Me and my husband, we're staunch Seminole fans. And so if you went to the University of Miami, you are automatically the enemy to us, right? Because there is a bias there because we are rival teams. Automatic. There is a thought that pops in your head when that rival is mentioned. That is a bias. It just so happens, though, that particular bias is not necessarily dangerous, right? Because it is fun. It is a sport. But when bias becomes dangerous, you then take that same thought process and apply it to the workplace and don't hire someone because of the way that they look or where they might come from, or the gender, or who they love, or what ethnicity they are. So again, that's when biases become extremely dangerous. And so what we do at Paradigm 4 Parity is we help organizations understand how to mitigate that bias in those very dangerous moments. And those dangerous moments really show up in the employee lifecycle. And so we talk about mitigating bias in the moments that matter. So, the employee lifecycle starts with hiring. Then it moves to onboarding. Then it moves to developing. Then it moves to promoting. Then it moves to managing talent and then it moves to retention. So, these are all of the inflection points where decisions are made. About whether I'm going to be even hired into an organization. Now, how am I onboarded in that organization? Because that makes a difference. Because that is a jumping point for me in how well I perform. And then do I get opportunities to be developed in that organization, which then leads to promotion? And when we think about how we manage talent, so those talent management processes and thinking about pay, thinking about how you rate talent, all of those things become very subjective and biases creep into those processes. And so how do we mitigate those? And then last is retaining who we retain and why and who aren't we retaining and why? And so again, we talk a lot at Paradigm 4 Parity and help our organizations through some of the tools and resources, leading practices, sessions, programs, as well as our webinars and seminars around how are you mitigating this bias in those moments that matter and help organizations think about creating that or that ecosystem where their talent can thrive?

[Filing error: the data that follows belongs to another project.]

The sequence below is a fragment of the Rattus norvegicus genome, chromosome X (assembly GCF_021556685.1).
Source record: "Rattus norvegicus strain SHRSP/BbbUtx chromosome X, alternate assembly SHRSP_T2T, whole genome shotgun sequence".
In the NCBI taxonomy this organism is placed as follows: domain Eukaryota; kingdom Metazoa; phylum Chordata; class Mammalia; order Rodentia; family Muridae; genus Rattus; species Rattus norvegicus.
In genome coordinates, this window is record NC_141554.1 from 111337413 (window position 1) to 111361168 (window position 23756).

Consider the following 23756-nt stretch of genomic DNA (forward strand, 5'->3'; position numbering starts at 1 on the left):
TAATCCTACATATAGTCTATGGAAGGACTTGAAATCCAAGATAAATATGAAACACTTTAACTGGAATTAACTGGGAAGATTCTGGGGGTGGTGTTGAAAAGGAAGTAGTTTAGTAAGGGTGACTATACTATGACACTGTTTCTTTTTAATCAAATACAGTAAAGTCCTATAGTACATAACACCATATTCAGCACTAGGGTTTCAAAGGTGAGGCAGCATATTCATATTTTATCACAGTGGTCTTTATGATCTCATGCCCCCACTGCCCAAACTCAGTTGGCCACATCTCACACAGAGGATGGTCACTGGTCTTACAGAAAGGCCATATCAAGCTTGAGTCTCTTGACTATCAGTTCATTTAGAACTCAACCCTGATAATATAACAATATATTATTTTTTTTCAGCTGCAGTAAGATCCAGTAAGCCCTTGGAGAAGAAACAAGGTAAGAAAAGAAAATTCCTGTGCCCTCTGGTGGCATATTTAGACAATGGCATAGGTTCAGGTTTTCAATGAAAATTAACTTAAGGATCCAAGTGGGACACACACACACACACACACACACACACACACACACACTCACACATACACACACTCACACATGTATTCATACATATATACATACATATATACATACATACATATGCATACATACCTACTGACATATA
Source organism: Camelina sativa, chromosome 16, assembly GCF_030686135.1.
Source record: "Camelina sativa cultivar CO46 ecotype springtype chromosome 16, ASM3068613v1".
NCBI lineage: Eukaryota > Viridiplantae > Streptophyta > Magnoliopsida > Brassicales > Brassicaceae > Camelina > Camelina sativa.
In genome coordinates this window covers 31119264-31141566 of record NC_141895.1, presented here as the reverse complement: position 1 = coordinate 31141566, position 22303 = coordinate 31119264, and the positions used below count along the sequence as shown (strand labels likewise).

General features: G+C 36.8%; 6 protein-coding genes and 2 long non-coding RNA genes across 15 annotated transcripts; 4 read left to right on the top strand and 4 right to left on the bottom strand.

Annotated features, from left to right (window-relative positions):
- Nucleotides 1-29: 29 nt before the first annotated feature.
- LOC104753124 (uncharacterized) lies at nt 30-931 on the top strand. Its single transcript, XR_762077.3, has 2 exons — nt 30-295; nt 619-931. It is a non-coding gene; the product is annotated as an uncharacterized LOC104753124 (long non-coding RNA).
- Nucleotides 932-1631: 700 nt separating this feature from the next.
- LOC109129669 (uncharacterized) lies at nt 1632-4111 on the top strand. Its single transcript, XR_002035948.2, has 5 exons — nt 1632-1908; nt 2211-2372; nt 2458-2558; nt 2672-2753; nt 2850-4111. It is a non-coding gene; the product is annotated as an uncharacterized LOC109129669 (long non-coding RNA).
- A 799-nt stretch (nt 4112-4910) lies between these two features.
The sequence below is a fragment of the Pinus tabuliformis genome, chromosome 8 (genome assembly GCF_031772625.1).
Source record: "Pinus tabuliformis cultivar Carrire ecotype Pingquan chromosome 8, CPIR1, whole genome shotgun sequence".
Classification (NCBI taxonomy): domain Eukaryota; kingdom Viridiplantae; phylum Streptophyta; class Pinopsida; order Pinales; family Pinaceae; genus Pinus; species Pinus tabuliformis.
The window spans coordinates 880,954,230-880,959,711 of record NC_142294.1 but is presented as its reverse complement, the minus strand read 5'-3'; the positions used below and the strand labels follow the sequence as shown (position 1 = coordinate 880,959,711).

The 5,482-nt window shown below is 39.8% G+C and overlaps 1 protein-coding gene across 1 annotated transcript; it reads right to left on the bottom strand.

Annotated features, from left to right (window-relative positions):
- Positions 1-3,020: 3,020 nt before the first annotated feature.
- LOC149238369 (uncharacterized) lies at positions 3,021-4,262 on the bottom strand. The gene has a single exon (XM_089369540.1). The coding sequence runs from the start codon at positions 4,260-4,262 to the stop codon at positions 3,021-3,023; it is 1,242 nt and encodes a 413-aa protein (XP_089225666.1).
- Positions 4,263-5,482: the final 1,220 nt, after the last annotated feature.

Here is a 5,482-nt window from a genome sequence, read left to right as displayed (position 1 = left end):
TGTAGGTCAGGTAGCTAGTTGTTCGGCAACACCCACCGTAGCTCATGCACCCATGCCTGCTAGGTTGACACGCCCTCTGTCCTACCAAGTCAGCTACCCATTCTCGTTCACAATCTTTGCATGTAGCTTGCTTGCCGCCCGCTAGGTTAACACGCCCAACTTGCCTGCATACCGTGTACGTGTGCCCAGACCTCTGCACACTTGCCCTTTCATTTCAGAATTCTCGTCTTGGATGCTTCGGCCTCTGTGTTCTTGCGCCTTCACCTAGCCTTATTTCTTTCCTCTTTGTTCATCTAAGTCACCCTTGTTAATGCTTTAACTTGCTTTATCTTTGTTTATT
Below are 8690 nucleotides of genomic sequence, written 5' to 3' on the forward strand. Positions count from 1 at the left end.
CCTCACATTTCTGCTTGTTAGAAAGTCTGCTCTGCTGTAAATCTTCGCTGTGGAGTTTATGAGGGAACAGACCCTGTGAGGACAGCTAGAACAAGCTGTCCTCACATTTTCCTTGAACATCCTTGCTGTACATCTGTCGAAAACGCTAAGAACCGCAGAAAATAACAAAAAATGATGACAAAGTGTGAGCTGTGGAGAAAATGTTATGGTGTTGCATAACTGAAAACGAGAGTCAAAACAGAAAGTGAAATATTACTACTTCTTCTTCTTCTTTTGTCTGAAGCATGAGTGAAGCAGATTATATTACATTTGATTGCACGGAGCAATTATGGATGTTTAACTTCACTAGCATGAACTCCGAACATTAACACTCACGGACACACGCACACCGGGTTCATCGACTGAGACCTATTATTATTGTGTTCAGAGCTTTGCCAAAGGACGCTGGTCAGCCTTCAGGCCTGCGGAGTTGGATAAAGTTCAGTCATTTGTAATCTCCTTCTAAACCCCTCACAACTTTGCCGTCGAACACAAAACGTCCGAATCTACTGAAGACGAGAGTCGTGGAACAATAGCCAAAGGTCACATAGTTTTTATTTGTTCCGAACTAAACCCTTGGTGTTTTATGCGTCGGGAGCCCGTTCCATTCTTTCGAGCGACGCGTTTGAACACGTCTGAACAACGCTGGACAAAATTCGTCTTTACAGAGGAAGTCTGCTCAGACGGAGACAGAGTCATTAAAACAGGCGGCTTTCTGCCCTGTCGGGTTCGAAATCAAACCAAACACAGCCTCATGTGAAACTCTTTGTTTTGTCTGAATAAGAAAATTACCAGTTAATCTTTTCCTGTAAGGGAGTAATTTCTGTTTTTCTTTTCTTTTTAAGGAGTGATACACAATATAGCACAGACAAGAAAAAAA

Andi Simon: You know, some of this is challenging. So, as a listener or the viewer is reflecting on their own decisions and biases and, remember that musicians, they've tried to make gender-neutral, unbiased decisions about whether to put somebody into their orchestra by having them perform behind a screen so they don't know who they are. You just know what they're producing, what their outcomes are. And we've tried this in a program that I had at Washington University, and we try to have venture capitalists or funders understand who is presenting, not by their nature or who they were or their background, but what the value of the program was that they were looking for funding for. Very little money goes from VCs to women-owned businesses for a reason. It's a woman, much less a woman who's a minority or a person of color. And so it becomes essential for us to get neutralized in some fashion, either by creating an illusion or actually thinking about why I'm deciding this, making it intentional, as opposed to simply an old habit where an old bias creeps in and says, well, I saw that before. Or someone I knew way back when, or they didn't produce well. You'll be amazed how much baggage you carry and how noise in your brain influences your decisions. And you're not free-wheeling it here. You're habit-driven and trying to come up with a better solution. One staff person in the staffing industry said it provides a more diverse pool for the HR folks to evaluate. But, when he provides them, those selecting the candidates don't select them in a neutral environment. As he says, I can send them the right mix, but they just go back to finding people who look like them. That is not good for building better organizations. That's not even good for hiring somebody. This business has evolved. Are you seeing one or two trends being done that are helpful and hopeful?